Quantum Computing News

Quantum Book Review: Dancing with Qubits

March 19, 2020

First off, I must admit I do not like the name. It sounds a little naff, rather contrived and a bit “out there”. Anyhow I ploughed on regardless and bought the relatively inexpensive book on Amazon. The book is over 400 pages and retails for less than 50$ which is relatively cheap compared to many texts in the quantum space.

The book by Robert Sutor (from IBM) was going to typically use qiskit and mention that a lot. I can take that for granted wanting to promote the open source framework that IBM supports – but found that generally this is a book about fundamentals and not about anyone framework over the others.

I would say that the book is largely an enjoyable read and would especially suit new entrants into the Quantum space. That said it does work strangely on multiple levels. I found myself quite enjoying the presentation of quite familiar concepts with Bob’s “cut to the good stuff” style of writing. Sure if you want more detail on some of the concepts a more detailed book such as Isaac Chuang and Michael Nielsen or Eleanor G. Rieffel is what you need, but I consider this book a bit of the “glue” that holds the more academic texts together in such a way that it helps readers understand some of the concepts rather than just to work through the maths.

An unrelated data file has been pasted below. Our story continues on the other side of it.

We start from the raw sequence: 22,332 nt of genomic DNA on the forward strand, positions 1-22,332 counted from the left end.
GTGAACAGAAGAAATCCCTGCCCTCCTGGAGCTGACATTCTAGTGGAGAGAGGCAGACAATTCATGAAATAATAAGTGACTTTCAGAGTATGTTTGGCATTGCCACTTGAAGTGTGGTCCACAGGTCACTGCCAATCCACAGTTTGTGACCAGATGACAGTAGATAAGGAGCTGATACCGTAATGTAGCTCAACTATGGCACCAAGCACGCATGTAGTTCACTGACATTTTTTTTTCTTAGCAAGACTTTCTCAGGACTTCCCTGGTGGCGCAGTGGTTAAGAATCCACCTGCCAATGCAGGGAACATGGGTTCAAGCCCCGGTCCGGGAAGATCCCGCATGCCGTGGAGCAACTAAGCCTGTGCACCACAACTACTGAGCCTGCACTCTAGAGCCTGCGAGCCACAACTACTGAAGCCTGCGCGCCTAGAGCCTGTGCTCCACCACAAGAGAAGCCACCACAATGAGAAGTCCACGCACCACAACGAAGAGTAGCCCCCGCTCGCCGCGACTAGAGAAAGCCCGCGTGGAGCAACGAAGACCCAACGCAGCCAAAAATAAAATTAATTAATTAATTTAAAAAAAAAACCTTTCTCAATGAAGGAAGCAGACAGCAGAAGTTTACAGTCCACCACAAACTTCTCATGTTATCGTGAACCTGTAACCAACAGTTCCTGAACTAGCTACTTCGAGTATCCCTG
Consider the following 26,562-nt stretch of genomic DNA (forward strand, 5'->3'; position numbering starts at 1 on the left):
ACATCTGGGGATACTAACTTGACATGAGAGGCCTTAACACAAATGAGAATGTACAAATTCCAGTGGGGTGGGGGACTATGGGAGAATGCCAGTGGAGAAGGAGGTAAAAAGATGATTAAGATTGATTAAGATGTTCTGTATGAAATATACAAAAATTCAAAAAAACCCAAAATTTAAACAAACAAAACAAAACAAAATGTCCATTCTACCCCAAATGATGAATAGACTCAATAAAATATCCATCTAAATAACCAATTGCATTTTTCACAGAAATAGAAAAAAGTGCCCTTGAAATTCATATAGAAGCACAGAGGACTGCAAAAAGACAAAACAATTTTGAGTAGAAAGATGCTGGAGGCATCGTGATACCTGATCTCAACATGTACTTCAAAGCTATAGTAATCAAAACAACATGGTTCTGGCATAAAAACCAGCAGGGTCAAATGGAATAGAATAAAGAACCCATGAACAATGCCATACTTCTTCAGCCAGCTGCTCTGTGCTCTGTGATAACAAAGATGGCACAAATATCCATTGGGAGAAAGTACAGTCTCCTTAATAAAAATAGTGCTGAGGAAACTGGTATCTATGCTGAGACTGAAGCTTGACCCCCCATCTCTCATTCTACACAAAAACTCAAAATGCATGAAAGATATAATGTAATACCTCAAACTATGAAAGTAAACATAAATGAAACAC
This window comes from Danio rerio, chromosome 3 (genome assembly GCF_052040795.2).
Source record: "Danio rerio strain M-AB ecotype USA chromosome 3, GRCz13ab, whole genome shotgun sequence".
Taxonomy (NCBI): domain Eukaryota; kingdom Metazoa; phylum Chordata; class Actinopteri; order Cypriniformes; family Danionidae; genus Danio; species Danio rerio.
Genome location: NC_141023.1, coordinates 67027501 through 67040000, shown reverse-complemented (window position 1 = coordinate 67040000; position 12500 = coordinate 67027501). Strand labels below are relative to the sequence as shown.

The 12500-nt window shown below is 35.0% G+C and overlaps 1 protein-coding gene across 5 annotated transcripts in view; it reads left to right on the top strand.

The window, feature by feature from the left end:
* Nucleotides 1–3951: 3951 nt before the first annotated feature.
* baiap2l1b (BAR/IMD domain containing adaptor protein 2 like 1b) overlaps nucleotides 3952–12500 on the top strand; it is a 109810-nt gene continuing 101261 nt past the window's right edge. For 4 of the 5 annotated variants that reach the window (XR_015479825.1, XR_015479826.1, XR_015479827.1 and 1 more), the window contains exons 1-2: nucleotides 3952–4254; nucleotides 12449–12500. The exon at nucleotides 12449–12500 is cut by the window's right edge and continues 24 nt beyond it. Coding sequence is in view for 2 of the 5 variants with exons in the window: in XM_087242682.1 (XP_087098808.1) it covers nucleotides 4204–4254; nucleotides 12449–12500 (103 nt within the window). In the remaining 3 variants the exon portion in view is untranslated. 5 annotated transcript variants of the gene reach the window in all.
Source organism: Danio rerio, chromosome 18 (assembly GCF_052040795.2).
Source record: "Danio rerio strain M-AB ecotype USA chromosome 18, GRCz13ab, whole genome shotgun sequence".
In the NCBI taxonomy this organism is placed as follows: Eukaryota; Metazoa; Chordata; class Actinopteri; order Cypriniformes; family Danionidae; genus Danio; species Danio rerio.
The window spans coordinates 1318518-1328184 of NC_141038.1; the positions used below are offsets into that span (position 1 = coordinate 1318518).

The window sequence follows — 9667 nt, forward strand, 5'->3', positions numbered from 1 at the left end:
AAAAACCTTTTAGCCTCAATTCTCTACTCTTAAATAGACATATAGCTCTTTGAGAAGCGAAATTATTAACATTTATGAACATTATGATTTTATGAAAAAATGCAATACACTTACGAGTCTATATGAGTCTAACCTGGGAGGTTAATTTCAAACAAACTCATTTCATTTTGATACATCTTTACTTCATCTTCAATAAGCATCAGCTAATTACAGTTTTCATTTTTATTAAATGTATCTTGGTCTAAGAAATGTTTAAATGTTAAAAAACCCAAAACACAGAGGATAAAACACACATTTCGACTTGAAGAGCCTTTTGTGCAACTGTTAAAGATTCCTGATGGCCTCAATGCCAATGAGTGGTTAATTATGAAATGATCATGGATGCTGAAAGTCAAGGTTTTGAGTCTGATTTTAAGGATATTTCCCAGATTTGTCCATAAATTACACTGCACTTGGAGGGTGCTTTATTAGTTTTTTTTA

Dancing with Qubits. An easy style of writing from Bob Sutor.

The light and airy style covers a lot of concepts from the basic maths of linear algebra and modular arithmetic (useful in Shor’s algorithm) to oracles, and basic gate operations. I was not expecting the book to be rigorous – the point is to provide an inside track into real understanding without having to wade through pages and pages of proofs and for that Bob Sutor must be applauded. The book works as a read it end-to-end style of book or a book that can be dipped into at will to understand a concept. It even works a a nice reference as the appendices are presented in a clear and concise manner. There is a lot covered here so don’t get surprised – its almost 500 pages all-in, and even subjects like Quantum Volume are considered which you won’t find in older textbooks – since this book was published in late 2019.

Most important is the book is enjoyable – its not too packed and tries to cover the essentials of modern gate based Quantum Computing and for that reason falls into a very needed catchment in the Quantum Book space.

Summary of Dancing with Qubits

  • PRO: Aimed at a wide audience – focus on understanding.
  • PRO: Not quite the traditional textbook.
  • PRO: Value for money.
  • PRO: Very accessible.
  • CON: Terrible Title

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